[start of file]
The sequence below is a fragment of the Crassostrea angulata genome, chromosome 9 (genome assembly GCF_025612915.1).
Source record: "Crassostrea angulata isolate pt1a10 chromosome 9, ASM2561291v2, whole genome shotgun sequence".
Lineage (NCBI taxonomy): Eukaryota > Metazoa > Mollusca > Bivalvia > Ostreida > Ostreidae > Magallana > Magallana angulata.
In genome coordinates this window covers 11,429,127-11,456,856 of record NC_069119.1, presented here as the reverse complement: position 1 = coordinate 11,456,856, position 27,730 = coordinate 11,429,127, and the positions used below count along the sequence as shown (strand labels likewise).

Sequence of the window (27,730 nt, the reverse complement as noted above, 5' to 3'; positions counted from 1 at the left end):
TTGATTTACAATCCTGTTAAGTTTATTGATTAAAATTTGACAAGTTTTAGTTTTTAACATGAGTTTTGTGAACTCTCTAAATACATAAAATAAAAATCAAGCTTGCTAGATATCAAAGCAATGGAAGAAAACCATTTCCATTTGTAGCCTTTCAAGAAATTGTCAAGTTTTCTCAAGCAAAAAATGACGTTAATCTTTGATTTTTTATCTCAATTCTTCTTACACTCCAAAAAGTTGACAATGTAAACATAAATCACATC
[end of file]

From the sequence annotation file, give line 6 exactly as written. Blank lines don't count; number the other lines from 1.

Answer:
TTGATTTACAATCCTGTTAAGTTTATTGATTAAAATTTGACAAGTTTTAGTTTTTAACATGAGTTTTGTGAACTCTCTAAATACATAAAATAAAAATCAAGCTTGCTAGATATCAAAGCAATGGAAGAAAACCATTTCCATTTGTAGCCTTTCAAGAAATTGTCAAGTTTTCTCAAGCAAAAAATGACGTTAATCTTTGATTTTTTATCTCAATTCTTCTTACACTCCAAAAAGTTGACAATGTAAACATAAATCACATC